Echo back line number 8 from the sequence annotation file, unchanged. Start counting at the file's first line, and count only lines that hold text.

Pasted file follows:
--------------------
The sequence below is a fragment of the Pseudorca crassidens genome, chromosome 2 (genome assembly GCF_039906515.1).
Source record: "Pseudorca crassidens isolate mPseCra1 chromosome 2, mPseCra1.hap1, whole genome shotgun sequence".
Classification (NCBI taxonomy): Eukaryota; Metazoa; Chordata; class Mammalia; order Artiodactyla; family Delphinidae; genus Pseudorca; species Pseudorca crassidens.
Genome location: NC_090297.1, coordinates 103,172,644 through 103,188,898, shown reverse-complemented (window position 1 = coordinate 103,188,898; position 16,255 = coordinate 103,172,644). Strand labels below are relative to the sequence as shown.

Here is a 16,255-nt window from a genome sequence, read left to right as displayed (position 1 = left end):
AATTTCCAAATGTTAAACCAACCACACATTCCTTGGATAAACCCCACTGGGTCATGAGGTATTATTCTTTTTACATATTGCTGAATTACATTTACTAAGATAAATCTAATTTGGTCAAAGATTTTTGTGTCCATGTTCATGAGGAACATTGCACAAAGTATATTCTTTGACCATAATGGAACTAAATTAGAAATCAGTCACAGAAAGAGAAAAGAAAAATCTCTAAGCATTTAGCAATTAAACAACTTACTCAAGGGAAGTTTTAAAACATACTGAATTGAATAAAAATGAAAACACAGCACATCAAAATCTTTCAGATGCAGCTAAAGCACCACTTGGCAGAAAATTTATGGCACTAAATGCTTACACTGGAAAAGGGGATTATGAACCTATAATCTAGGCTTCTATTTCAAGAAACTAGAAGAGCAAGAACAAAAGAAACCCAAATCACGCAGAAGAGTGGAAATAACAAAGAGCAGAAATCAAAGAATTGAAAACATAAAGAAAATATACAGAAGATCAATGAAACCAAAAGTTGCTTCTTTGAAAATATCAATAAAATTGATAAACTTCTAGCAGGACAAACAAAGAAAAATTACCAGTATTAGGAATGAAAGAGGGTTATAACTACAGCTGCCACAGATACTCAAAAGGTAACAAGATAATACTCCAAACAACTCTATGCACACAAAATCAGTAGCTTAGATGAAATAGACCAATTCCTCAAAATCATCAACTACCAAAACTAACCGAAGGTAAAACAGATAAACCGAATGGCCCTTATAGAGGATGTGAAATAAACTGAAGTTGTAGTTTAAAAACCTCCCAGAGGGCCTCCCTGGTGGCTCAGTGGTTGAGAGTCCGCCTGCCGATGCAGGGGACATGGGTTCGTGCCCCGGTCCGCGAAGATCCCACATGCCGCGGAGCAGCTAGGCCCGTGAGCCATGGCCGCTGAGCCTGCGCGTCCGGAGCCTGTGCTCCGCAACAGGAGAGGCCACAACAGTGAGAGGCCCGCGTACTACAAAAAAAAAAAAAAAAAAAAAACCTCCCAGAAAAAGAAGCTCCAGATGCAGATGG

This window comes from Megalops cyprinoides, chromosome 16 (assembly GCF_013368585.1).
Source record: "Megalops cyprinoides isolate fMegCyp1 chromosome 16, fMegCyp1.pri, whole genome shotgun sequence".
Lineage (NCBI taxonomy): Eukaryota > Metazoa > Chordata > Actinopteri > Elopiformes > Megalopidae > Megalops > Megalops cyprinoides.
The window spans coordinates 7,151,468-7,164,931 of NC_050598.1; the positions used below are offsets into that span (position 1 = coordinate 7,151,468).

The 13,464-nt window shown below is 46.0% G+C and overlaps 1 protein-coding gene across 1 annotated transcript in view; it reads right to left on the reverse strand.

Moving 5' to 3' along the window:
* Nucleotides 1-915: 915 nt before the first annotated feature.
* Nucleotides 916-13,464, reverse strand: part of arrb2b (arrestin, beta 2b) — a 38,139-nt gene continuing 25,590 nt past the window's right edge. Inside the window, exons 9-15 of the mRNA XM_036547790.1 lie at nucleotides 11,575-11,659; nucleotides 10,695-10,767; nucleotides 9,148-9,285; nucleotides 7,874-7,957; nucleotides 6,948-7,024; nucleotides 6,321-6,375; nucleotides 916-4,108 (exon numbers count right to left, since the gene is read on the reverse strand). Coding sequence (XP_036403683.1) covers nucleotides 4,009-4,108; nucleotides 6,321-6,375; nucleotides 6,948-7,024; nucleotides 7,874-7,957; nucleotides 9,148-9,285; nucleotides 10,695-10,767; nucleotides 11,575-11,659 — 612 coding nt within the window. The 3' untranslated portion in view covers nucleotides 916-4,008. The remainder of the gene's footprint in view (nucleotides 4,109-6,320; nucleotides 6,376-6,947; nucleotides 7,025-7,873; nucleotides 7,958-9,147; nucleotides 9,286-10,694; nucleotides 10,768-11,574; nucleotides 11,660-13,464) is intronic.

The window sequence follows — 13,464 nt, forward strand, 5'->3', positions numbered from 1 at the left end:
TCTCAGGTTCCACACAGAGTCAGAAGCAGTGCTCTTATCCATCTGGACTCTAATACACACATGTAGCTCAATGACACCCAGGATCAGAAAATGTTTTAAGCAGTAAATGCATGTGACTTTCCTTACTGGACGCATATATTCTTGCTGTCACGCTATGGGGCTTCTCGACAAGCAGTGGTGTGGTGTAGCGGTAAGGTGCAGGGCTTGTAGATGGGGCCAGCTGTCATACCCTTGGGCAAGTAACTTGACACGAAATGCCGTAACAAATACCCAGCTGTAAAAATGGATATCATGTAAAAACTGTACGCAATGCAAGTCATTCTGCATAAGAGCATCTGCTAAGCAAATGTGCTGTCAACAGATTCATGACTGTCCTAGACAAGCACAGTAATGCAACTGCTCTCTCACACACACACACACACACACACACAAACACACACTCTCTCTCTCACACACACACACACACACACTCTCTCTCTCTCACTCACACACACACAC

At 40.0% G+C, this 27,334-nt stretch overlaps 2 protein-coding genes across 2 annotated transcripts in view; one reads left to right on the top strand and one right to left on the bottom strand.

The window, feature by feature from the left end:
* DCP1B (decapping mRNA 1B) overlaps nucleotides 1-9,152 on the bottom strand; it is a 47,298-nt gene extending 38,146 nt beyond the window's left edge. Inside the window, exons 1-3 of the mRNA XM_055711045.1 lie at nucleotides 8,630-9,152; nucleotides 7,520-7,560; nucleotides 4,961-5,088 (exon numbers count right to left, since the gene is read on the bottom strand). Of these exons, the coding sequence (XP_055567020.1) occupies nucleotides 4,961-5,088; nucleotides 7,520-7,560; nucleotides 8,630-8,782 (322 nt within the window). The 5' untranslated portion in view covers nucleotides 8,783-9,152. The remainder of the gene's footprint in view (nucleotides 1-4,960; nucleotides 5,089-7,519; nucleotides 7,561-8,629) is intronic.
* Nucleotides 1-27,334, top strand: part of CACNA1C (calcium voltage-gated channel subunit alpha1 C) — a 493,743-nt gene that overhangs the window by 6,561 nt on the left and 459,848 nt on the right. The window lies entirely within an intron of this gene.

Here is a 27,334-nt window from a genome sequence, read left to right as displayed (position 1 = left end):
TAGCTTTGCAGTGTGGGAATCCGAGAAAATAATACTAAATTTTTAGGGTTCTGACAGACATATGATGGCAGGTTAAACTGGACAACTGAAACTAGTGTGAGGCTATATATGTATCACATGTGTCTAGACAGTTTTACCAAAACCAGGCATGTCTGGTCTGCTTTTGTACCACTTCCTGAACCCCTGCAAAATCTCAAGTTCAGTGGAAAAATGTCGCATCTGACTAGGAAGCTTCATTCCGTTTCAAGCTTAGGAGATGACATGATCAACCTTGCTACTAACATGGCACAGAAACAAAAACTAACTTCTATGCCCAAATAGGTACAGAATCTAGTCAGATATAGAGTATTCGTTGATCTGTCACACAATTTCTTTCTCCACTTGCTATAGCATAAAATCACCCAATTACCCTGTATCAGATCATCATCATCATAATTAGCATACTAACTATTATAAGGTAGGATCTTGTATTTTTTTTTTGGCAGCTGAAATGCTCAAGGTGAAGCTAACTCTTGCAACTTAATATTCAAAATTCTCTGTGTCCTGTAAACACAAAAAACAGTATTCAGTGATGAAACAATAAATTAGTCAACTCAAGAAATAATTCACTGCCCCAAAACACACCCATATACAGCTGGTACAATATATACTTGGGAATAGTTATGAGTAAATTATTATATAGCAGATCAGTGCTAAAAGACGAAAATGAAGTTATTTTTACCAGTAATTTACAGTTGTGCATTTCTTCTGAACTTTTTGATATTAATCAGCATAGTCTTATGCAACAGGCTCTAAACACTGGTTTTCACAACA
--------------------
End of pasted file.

Source record: "Megalops cyprinoides isolate fMegCyp1 chromosome 16, fMegCyp1.pri, whole genome shotgun sequence".